Although spoken a half a century ago, it is a reply that still echoes in my memory. Indeed, it is one I appreciate more fully with each passing year.
Three college mates and I were engaged in a tennis match at my parents’ home on a crisp autumn afternoon. We were playing doubles. Being sophomores, we foolishly thought we were wise and therefore could confidently – if not ludicrously – opine on any subject. The topic that occupied our banter between volleys was: what makes the perfect martini?
One of us insisted the secret to the perfect martini is the ratio of gin to vermouth. Too much or too little of the latter would destroy the desired balance. Another contended that the glass in which this delectable beverage is poured is the critical factor. Imagine, he suggested, sipping a martini from a Styrofoam cup or a highball glass. No, he claimed, the vessel has to be crystal clear, open at the top and supported by a long elegant stem one could comfortably hold with three fingers.
The conviction of these two replies didn’t intimidate the third member of our group who dismissed them as the ramblings of neophytes. He, in a very superior way, insisted that what makes for a perfect martini is indisputably the temperature of the liquid. For the intended, bracing effect the gin has to be properly iced. A tepid martini is like bathwater, he intoned.
I was the last to offer an opinion. With jejune snobbery, I asserted that the secret is indubitably in the olive. It is the olive that adds color to the presentation and contrast to the palette. A martini without an olive is like an egg without salt or a brandy without a cigar. None of us would yield and we were at an impasse. We agreed that we should consult Pop.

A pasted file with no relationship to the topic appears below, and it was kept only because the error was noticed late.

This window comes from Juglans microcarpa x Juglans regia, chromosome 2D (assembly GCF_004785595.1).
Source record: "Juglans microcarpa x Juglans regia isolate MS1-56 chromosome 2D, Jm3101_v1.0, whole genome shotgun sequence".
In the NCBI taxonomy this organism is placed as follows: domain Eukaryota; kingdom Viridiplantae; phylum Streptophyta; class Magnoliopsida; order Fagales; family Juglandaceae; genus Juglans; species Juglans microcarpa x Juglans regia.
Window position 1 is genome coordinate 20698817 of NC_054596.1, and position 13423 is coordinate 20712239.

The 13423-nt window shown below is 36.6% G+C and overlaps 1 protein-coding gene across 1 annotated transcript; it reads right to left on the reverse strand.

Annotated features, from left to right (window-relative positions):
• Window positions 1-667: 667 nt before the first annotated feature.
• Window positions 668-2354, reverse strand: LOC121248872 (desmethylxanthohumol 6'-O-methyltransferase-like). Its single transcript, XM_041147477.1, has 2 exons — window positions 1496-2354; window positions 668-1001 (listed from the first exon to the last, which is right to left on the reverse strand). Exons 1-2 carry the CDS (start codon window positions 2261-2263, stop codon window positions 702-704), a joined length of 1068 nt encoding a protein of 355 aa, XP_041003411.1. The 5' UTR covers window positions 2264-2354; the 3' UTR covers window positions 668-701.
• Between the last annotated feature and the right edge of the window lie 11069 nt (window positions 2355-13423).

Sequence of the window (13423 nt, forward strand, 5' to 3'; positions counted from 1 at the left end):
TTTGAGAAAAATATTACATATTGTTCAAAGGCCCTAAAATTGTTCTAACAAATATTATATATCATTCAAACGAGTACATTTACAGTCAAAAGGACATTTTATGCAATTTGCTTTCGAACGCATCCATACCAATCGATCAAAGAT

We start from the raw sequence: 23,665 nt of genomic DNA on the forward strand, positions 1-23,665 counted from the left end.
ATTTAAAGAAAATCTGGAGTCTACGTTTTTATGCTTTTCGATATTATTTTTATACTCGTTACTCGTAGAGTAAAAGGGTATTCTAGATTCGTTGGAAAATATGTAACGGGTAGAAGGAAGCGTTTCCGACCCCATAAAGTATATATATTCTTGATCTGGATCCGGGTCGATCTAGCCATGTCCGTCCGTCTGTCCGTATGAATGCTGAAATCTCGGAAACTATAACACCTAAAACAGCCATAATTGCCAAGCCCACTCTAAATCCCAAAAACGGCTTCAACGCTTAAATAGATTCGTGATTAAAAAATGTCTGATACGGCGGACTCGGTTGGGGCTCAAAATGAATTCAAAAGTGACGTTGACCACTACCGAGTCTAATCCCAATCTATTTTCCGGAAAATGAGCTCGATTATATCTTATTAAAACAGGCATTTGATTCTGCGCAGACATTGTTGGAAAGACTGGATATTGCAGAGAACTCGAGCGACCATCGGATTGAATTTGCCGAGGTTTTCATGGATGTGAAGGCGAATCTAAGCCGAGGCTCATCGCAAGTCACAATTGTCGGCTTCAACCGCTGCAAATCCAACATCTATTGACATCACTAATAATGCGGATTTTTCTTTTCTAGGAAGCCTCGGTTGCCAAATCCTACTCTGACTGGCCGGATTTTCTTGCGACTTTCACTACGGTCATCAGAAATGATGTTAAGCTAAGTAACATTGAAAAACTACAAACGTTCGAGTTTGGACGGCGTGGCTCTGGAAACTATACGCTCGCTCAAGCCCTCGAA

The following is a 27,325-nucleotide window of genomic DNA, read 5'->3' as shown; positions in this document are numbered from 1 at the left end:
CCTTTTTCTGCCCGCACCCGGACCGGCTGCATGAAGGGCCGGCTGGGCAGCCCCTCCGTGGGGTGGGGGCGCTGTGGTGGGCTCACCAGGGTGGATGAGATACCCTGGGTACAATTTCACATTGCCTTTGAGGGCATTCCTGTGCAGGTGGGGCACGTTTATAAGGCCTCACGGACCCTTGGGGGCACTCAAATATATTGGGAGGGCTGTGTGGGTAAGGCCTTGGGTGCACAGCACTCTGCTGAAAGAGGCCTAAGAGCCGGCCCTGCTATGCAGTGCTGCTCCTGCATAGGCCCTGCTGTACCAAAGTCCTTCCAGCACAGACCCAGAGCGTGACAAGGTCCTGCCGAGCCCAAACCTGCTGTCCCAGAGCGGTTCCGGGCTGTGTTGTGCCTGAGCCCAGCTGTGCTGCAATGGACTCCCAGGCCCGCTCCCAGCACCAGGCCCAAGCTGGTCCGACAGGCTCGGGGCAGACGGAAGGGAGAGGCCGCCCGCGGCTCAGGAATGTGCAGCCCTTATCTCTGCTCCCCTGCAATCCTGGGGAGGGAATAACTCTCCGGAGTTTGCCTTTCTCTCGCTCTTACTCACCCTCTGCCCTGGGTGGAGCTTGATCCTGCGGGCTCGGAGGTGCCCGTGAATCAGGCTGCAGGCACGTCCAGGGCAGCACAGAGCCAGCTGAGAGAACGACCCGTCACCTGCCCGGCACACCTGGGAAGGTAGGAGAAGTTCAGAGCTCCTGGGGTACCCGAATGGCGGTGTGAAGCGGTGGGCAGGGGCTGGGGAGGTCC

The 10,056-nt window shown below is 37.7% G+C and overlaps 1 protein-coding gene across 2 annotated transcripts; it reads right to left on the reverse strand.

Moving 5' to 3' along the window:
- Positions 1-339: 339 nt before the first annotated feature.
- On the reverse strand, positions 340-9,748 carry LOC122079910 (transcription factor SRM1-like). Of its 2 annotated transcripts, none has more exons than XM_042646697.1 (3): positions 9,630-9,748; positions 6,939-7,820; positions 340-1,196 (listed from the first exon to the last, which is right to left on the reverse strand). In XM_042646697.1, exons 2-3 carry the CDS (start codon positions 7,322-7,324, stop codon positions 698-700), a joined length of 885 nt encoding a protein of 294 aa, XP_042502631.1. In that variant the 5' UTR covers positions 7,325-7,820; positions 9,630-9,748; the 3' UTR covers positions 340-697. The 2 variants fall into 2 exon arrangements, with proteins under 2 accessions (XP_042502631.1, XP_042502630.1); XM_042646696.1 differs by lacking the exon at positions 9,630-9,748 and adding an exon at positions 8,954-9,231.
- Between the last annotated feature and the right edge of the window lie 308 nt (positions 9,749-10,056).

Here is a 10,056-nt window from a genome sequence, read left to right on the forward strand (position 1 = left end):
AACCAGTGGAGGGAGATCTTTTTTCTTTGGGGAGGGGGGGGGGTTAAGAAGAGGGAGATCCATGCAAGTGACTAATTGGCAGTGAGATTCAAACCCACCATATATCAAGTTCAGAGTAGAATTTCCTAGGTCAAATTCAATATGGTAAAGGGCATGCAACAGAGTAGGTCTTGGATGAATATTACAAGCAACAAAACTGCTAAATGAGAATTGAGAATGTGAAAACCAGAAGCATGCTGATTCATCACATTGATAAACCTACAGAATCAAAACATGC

Pop was seated on the porch admiring the slanted rays of sunlight. He was universally regarded as a peaceful and gentle man, virtues which he possessed either because of or in spite of (I could never decide) his having 14 children. To sit with him was to experience a soothing suspension of time. One felt completely absorbed in his kind attention.
When people would comment about his abundant patience my mother would counter that it wasn’t Pop’s patience that explained his serenity. Rather, it was that he had great understanding and was a good listener. Perhaps that is why he seemed to know so much. So, we know-it-all sophomores were content to seek his counsel.
“Pop,” I said as the four of us joined him on the porch, “we cannot agree on an important matter and would like your help. What is the secret of the perfect martini? Is it the ratio of the liquids? the quality of the glass? the temperature of the drink? or (here I stressed this last one hoping it would be his choice) is it the olive? What makes the perfect martini?”
Looking at us with a blue-eyed smile that suggested someday we would understand he gave his response: “That’s simple,” he said,” it’s the company”
Pop used to say that service is the rent we pay for the space we occupy on this earth. Only recently have I come across a phrase that succinctly captures the nature of the service he so generously provided. His was the ministry of presence.
Dana Robinson is the chair of the board of trustees of the National Catholic Community Foundation.